Climate change is slowing the Earth’s rotation, but not enough. Waiting for a second to count down

Climate change is slowing the Earth’s rotation, but not enough. Waiting for a second to count down
Climate change is slowing the Earth’s rotation, but not enough. Waiting for a second to count down
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From the point of view of an ordinary hunter, who encounters a time delay while walking on daylight saving time, one second may seem like a leap. Only while the change in the change is artificial, the fall of one second is forced by the change in the speed of the Earth’s rotation. Now it would be the first time, so far the seconds have only been asking.

Accurate and correct time affects a number of systems, such as satellite navigation or global satellite navigation. For example, GPS satellites must know exactly where the Earth is located below them and what the exact time is so that navigation can work correctly. This is also why the International Earth Rotation Service (IERS) operates, which monitors changes in the Earth’s rotation.

If we had to sum up the whole problem in one sentence, then it would be that the polar ice sheet helps to slow down the Earth’s rotation by limiting the accelerator, which, among other things, also causes the planet’s core to flow. The earth is forced to accelerate a hundred times more, and even a massive glacier can’t slow it down enough, and in the end it gets a little faster. By the way, this pressure also causes the Earth to become round due to the lifting of landmasses on the plate.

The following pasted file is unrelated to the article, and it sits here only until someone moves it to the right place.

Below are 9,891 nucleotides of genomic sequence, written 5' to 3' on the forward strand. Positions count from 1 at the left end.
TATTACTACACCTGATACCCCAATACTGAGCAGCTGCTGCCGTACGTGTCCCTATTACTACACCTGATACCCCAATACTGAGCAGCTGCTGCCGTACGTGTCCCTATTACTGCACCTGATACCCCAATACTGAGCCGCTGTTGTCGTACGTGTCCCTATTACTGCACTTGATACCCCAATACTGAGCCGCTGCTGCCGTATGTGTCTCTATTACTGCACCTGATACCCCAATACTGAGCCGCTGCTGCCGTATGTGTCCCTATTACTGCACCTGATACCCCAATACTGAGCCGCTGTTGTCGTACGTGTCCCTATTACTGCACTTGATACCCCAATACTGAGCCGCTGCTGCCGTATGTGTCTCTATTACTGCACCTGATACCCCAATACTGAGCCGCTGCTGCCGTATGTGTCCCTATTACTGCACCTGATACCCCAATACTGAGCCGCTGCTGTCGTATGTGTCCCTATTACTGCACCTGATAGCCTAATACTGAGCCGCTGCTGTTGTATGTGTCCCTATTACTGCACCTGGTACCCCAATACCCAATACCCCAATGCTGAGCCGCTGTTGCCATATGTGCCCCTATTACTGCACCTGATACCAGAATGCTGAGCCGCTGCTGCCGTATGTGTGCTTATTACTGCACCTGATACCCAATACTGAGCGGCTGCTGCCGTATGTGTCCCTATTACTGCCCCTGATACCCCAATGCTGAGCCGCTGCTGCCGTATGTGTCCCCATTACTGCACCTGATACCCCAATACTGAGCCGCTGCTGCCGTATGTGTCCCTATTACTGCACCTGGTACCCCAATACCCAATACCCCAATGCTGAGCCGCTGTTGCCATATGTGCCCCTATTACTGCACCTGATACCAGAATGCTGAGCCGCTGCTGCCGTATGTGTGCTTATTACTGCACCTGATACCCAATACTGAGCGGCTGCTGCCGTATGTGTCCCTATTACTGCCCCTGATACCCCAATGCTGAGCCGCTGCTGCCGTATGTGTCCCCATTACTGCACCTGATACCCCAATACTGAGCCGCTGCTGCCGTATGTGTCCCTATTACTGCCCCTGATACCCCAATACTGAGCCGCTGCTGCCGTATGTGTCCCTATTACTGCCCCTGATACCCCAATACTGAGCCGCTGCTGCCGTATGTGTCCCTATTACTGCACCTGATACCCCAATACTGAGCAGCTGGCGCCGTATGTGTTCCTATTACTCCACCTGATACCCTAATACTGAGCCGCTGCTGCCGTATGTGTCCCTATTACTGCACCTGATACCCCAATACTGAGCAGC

Where with a second

First, the rotation of the Earth was related to the level of time, i.e. hours, minutes and seconds within the standard known as Greenwich mean time (GMT). Now the atomic clock is used for its song and it is known as Coordinated Universal Time, known by the abbreviation UTC. In the literal sense of the word, we think that, like sundials, there are atomic clocks, for which a second is defined as 9,192,631,770 oscillations of a cesium atom. The key is to ensure that the atomic axis is perfectly synchronized with the astronomical axis.

However, until now the slightly slower rotation of the Earth meant that you had to synchronize both times with the help of a leap second. Until that time, scientists had to deal with the problem of adding one second to GMT from the hour (since 1972, it was those plates). According to a study published in the journal Nature, however, at first it will appear that one second will have to go away. Duncan Agnew from the Scripps Oceanographic State, together with other scientists, describes a remarkable acceleration of the earth’s rotation, which means a departure from its gradual deceleration observed for millennia.

It is an unprecedented situation and a big problem. It’s not a huge change in the Earth’s rotation that would lead to any catastrophes or the like, but it’s something remarkable. It is another sign that we are in very unusual times, he said according to the TechTimes server Agnew.

According to ABCNews, however, there is still debate about the meaning of the split second. While some scientists advocate its introduction as a reaction to the decreasing dynamics of the Earth, others remain skeptical and refer to the uncertainty inherent in long-term predictions. It is assumed that the Earth’s rotation will exhibit unpredictable fluctuations, which creates the need for more flexible time standards.

The article is in Czech

Tags: Climate change slowing Earths rotation Waiting count

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